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John Cage - X Writings '79 - '82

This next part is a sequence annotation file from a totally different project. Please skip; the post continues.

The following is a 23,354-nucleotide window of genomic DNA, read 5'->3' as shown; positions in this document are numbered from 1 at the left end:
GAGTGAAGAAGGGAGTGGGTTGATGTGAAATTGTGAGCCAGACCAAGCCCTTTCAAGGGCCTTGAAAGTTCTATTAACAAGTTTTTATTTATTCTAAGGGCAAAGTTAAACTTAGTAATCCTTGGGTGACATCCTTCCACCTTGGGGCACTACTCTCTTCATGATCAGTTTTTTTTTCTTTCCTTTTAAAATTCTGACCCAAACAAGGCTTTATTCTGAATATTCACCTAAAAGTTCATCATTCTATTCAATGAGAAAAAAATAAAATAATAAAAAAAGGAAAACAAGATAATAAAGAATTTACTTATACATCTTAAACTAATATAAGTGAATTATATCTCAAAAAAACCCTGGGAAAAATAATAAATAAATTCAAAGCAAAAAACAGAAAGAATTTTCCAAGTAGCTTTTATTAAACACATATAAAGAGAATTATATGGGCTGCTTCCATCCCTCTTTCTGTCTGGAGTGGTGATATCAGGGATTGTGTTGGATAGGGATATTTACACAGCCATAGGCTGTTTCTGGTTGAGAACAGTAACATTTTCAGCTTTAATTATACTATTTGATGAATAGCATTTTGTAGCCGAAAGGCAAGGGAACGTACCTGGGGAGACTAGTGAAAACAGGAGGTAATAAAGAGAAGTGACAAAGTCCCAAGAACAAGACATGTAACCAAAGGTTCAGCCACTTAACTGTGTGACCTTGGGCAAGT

John Cage is primarily known as a composer, but he also applied his experimental composition techniques to writing text. One of his main objectives was "to make a musical composition[,] the continuity of which is free of individual taste and memory (psychology) and also of the literature and 'traditions' of the art." Cage's X contains several examples of writing which is composed by applying some predefined system of constraints or "chance operations". For example, one of the sections of X, "Diary: How To Improve The World", is a collection of diary entries spanning nine years. The number or words in each entry is chance determined. The result, according to Cage, is "a mosaic of remarks, the juxtapositions of which are free of intention." Apparantly, the application of constraints somehow removes intentionality. X also contains a few sections where Cage is "writing through" James Joyce's Finnegan's Wake: He reworks the structure and words according to chance operations which has the diabolical effect of making the original text even more incomprehensible. An excellent read!
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